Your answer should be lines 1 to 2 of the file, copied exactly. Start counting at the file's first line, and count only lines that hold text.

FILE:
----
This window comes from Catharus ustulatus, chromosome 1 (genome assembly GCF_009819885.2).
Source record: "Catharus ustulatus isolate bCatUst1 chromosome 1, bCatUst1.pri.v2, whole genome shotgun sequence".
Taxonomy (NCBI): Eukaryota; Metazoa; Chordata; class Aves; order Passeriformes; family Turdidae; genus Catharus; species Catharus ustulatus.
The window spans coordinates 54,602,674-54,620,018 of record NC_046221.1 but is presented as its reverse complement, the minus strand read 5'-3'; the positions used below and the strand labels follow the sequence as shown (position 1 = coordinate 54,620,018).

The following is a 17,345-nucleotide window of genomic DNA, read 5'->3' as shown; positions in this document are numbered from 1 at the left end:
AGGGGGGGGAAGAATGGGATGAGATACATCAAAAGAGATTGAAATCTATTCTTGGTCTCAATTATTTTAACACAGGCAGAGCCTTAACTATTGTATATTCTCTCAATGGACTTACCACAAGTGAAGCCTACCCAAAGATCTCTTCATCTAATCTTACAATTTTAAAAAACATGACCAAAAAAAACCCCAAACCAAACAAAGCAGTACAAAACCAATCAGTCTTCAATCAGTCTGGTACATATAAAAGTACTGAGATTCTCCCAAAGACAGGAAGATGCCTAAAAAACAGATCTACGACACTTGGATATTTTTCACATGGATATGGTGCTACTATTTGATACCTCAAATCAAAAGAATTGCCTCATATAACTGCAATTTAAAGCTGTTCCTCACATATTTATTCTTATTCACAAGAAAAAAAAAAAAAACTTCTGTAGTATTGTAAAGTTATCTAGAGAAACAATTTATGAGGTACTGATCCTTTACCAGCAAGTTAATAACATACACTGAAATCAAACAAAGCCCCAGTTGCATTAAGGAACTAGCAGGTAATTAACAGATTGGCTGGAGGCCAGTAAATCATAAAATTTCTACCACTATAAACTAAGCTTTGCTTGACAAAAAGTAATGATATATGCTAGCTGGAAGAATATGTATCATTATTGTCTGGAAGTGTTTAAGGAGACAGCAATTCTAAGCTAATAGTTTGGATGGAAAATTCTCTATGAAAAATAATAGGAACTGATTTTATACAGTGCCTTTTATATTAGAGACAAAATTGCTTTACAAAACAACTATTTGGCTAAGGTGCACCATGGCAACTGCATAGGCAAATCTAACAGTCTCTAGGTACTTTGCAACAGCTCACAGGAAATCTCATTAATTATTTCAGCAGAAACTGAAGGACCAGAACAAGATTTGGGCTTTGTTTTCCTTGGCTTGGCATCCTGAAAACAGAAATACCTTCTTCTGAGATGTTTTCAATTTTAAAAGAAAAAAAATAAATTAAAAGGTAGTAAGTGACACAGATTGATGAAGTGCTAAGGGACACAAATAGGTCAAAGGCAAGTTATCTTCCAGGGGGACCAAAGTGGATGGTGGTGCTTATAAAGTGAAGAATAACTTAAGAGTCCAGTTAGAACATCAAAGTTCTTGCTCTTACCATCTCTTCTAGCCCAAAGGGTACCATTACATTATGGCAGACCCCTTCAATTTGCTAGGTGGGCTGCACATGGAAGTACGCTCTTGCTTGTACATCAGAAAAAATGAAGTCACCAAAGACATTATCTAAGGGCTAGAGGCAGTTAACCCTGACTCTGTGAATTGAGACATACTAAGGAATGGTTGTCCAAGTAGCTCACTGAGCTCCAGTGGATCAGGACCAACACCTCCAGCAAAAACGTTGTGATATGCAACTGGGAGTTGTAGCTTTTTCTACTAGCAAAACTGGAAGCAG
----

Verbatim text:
This window comes from Catharus ustulatus, chromosome 1 (genome assembly GCF_009819885.2).
Source record: "Catharus ustulatus isolate bCatUst1 chromosome 1, bCatUst1.pri.v2, whole genome shotgun sequence".